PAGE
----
Technical by Stevebidmead CC) Public Domain from PixabayWith new words coming along all the time it is appro­pri­ate to question how we have gotten by without that word for thousands of years and it is appro­pri­ate to ask wheth­er there is already a word for that concept. Apparently “web 2.0” was the millionth word added to the diction­ary, this is a technic­al word with special interest in the Software or Internet indus­tries. Hailing from those indus­tries I have used the term “web 2.0” and know its meaning, person­ally I don’t consider it a word in its own right, especially when the inevit­able “web 2.1” or “web 3.0” comes rolling on by, this is a technic­al term, nothing more, nothing less and technic­al terms don’t normally quali­fy as true words in my think­ing.

Hashtag” is anoth­er inter­est­ing addition and arguably has no prior altern­at­ive word, again it is really a technic­al term, yet its import­ance is under­stood by anyone who uses Twitter of Facebook and really is being impor­ted into many languages, English, Spanish, French, German, Chinese, etc. every­one is start­ing to under­stand the import­ance of hasht­ags.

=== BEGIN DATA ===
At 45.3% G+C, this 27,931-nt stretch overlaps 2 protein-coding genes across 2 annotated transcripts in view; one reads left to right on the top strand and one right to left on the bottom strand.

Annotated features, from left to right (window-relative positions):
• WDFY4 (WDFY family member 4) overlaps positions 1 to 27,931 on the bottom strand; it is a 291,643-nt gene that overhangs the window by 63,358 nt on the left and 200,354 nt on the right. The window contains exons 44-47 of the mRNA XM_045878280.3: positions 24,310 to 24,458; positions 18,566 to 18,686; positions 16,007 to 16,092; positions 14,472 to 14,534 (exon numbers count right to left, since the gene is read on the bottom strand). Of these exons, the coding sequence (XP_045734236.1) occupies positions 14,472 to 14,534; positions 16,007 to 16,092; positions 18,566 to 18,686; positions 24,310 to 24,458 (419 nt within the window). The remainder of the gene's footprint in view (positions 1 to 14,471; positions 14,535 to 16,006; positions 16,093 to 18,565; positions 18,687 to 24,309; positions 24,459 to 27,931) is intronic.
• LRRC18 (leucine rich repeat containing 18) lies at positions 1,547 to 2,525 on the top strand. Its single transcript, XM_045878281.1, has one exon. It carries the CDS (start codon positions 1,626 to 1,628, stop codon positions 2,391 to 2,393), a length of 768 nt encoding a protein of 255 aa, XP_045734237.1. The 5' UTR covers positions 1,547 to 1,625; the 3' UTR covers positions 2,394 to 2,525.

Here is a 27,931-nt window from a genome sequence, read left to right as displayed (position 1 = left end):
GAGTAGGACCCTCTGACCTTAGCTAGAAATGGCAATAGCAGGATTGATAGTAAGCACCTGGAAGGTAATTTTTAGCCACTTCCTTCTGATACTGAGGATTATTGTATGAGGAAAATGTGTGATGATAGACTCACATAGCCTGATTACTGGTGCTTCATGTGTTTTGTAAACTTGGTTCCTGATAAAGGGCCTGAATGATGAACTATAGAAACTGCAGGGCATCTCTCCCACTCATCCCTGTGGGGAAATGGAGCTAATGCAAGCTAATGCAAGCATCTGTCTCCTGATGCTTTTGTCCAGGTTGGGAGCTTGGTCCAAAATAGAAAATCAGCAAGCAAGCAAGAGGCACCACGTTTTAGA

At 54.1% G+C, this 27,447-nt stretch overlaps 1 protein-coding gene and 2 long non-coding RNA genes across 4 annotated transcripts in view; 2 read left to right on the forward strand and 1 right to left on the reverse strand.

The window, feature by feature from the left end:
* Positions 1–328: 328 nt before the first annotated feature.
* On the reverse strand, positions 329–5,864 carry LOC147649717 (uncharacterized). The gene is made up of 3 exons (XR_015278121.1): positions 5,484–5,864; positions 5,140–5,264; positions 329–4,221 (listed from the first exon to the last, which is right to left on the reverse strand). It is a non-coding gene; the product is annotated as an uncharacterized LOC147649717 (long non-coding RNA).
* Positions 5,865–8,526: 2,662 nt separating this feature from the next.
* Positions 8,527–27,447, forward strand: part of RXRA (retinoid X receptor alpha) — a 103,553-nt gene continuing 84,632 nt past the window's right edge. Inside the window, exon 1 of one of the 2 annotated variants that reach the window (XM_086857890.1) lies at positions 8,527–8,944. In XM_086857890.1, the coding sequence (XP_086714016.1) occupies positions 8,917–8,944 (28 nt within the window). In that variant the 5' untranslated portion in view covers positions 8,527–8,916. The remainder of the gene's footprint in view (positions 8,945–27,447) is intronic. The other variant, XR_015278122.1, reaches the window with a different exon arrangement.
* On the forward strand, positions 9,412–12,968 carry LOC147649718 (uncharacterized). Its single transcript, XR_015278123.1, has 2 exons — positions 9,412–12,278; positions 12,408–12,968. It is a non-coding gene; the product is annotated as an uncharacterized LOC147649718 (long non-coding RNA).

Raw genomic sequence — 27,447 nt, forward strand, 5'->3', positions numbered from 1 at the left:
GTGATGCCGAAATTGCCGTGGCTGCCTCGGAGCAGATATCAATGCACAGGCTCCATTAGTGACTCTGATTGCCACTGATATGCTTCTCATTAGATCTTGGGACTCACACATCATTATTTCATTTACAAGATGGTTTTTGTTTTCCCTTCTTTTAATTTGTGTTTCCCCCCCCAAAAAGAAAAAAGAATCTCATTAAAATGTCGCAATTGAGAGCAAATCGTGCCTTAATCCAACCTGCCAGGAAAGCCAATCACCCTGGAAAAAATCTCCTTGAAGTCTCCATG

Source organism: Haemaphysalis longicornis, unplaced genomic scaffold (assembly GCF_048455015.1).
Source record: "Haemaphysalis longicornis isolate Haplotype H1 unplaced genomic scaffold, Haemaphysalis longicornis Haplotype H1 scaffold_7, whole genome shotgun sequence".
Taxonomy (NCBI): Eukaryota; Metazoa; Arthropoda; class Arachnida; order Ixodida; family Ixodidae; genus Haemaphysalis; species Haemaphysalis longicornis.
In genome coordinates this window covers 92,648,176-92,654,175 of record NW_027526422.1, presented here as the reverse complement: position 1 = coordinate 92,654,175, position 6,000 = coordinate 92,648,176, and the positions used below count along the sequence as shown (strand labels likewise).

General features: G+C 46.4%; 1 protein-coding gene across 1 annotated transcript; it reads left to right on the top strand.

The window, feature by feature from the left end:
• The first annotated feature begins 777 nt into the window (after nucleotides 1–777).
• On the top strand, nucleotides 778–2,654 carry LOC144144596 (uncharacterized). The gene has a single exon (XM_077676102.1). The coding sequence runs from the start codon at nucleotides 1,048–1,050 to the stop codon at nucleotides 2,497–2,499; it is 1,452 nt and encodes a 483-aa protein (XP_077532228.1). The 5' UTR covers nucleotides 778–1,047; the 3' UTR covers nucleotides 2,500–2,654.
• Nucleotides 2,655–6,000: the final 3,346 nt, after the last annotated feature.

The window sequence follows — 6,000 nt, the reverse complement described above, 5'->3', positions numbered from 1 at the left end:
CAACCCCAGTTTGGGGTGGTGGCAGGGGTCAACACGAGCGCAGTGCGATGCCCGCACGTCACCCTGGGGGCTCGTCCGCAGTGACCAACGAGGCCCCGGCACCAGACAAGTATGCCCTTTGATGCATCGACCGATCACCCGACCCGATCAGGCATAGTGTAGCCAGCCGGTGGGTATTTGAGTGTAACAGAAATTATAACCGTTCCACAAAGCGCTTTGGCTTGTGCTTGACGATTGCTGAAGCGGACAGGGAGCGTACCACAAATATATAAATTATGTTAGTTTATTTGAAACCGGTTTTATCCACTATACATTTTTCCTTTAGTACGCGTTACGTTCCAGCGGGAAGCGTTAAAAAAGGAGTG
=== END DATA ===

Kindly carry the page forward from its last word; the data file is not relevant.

With new words, such as “selfie” it can be argued that their are already words that work perfectly satis­fact­or­ily that a new word was not needed, after all Van Gogh painted a famous self-portrait in the 19th century. Here is a case of a young­er gener­a­tion creat­ing a new “hip” word that rapidly enters common use, is it a real word of a collo­qui­al­ism associ­ated with the 2010s, time will surely tell. There are many valid reasons to add words to the diction­ary, it used to be the case that for a word to be added it had to be in regular use for nearly 20 years, but today it seems to be added after being used twice by two differ­ent people.

Word Aids

When I am typing on my tablet device it has type ahead turned on, this means that sometimes it flashes up the word I am think­ing about before I type a single charac­ter, but there are also occasions when all the help in the world will not find the right word to use to describe what you have in mind. If that is tough for native English speak­er it is doubly so for an immig­rant learn­ing English once they have moved to a new land.

If you don’t know what word to use chances are you need to educate yourself a little more and expand your word usage, diction­ar­ies are helpful as is Google but most helpful of all is the willing­ness to improve.




Buy Peter B. Giblett a coffee as a thank you for contrib­ut­ing his thoughts on the power words can bring. All images used here are either owned by Peter Giblett or are CC0 Public Domain.